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Sunday, December 15, 2013

Brand Watch : Bombay Dyeing: Bring Style Home

Bombay Dyeing: Bring Style Home
One of the India’s largest producers of textile since 1879, Bombay Dyeing is also one of the oldest companies in the country
Bombay Dyeing is one of India’s largest producers of textiles. The daily production at Bombay Dyeing exceeds 300,000 meters of fabrics and it has a distribution chain consisting of 600 plus exclusive shops spread all over the country. Bombay. Apart from the textiles, Bombay Dyeing also deals in the chemicals.

Group heritage
Bombay Dyeing is part of the Wadia Group, which is more than 250 years old. Wadia Group initially ventured into the area of ship building, and more than 355 ships were designed and built by the Group, including men-of-war for the British Navy. As the industrialization grew in the 19th century, so did the trading, and new opportunities for business. In the late 19th century, Bombay was one of the major cotton ports of the world.
Nowrosjee Wadia sensed an opportunity in India’s mushrooming textile industry and on August 23, 1879, Bombay Dyeing was founded in a humble redbrick shed. Since then, Bombay Dyeing has grown into one of India’s largest producer of textiles. The company also diversified and pioneered the manufacturing of various chemicals.
Along the path of growth and diversification, Bombay Dyeing has spawned dozens of other companies. In technical and financial collaboration with world leaders, such companies have pioneered the manufacture of various chemicals and have grown to be leaders in their new fields.
With the wave of industrialization in the 19th century, trading grew, and with it, opportunities for new areas of business. In 1879, Bombay was next only to New Orleans as the world’s largest cotton port. It was at this time that Nowrosjee Wadia set his sights on India’s mushrooming textile industry. On August 23rd, in a humble redbrick shed, he began a small operation. Here, cotton yarn spun in India was dip dyed by hand in three colours-turkey red, green and orange-and laid out in the sun to dry.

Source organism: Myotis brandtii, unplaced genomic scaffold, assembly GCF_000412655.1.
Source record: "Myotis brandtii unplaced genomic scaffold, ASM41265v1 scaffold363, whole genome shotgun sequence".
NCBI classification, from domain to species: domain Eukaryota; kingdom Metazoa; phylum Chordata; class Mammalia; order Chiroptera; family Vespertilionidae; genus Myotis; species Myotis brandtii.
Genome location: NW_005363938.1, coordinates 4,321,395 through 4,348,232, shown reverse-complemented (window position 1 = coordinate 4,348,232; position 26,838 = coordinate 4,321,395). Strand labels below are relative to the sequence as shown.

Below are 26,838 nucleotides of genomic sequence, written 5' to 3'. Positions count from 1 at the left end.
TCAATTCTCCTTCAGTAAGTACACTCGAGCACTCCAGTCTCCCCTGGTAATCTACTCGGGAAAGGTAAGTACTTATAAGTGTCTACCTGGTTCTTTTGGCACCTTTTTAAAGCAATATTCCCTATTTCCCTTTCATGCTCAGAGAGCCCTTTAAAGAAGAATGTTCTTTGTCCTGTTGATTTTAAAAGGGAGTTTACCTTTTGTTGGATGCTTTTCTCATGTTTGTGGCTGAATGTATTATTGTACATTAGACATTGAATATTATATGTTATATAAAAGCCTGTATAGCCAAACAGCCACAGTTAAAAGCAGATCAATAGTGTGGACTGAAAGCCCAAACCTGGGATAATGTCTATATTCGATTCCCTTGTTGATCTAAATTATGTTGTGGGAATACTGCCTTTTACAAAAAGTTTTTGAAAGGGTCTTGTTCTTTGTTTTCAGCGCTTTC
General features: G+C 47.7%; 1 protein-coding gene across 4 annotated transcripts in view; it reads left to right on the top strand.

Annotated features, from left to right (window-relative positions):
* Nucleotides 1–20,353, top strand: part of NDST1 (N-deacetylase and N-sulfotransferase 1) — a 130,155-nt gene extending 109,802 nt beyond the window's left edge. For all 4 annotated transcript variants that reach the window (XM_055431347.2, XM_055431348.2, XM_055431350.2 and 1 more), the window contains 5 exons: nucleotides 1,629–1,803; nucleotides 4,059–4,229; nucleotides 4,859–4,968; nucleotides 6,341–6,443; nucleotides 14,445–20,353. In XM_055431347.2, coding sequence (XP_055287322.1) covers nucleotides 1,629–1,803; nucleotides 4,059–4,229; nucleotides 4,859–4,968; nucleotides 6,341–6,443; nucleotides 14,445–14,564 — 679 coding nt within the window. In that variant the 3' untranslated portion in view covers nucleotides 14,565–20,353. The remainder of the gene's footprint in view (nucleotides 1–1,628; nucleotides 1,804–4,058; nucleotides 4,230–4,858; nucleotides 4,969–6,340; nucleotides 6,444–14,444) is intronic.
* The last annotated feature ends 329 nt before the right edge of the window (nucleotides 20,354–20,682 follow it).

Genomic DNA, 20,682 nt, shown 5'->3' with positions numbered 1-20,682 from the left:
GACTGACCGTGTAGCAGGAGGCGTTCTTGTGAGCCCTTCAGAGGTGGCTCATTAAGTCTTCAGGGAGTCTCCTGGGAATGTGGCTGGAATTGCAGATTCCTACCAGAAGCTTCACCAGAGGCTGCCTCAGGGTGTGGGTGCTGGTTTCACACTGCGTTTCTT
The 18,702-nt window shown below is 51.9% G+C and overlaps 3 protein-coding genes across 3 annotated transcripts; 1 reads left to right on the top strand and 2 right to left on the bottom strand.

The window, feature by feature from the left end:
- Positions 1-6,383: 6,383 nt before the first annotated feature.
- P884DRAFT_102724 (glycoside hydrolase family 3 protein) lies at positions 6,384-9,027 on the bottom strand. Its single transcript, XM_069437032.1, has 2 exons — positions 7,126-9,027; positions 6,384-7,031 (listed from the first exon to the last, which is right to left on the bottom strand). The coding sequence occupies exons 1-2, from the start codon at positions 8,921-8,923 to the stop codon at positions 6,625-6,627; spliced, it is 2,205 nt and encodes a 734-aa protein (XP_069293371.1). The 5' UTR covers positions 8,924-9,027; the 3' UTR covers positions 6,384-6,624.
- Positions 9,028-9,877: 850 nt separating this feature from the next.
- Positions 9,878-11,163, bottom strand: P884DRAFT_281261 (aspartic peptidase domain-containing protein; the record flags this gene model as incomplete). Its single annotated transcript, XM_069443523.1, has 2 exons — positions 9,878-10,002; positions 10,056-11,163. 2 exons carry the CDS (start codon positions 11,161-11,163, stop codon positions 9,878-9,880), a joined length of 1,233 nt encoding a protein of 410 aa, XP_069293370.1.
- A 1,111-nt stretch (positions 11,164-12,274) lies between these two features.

The 19th century witnessed a new wave in industrialization. Trading grew, and with it opportunities for new areas of business. The craft of spinning and weaving fine cloth had historically been associated with India. In 1879, Bombay was the second largest cotton port in the world. The country’s textile industry was mushrooming and Nowrosjee, was the right man in the right place at the right time.
On August 23, of that year, in a humble red-brick shed Nowrosjee, began a small dye works, the first of its kind in India. Here, cotton yarn spun in India was dip-dyed by hand in three colours – turkey red, green and orange and laid out in the sun to dry. It was history in the making. The Bombay Dyeing and Manufacturing Company Ltd. had been born. Throughout the 116 years that allowed, the company has successfully grown into one of India’s largest producers of textiles.
Along the path of growth, the Wadias have diversified into various fields of industry and commerce. The diversification was multidirectional (Chemicals, agro-products, light engineering, electronics, consultancy and architecture) in technical and financial collaboration with world leaders. The new companies under the Wadia banner have been pioneers and are now leaders in their respective fields.

It was more than just a company, Bombay Dyeing that was born, in 1879, it was a legacy. A legacy that would give rise to one of India’s most respected business houses – The Wadia Group.
The Wadia Group today
With 132 years at the forefront of industry in India, the Wadia Group is today broadly diversified in several growth industries that cover airlines, textiles, chemicals, petrochemicals, plantations, foods, electronics, light engineering, health, laminates, real estate and consultancy. Consistently, the Group companies have emerged as market leaders in fields they have entered. And over the years the Group has developed an enviable record of successfully managing diverse technologies.
For the year ended March 31, 2011, the Bombay Dyeing posted a net profit of Rs 21.39 crore, compared to Rs 18.42 crore in the same period last fiscal. Net sales of the firm rose to Rs 1,886.47 crore for the year ended March 31, 2011, as against Rs 1,642.76 crore in the previous fiscal.


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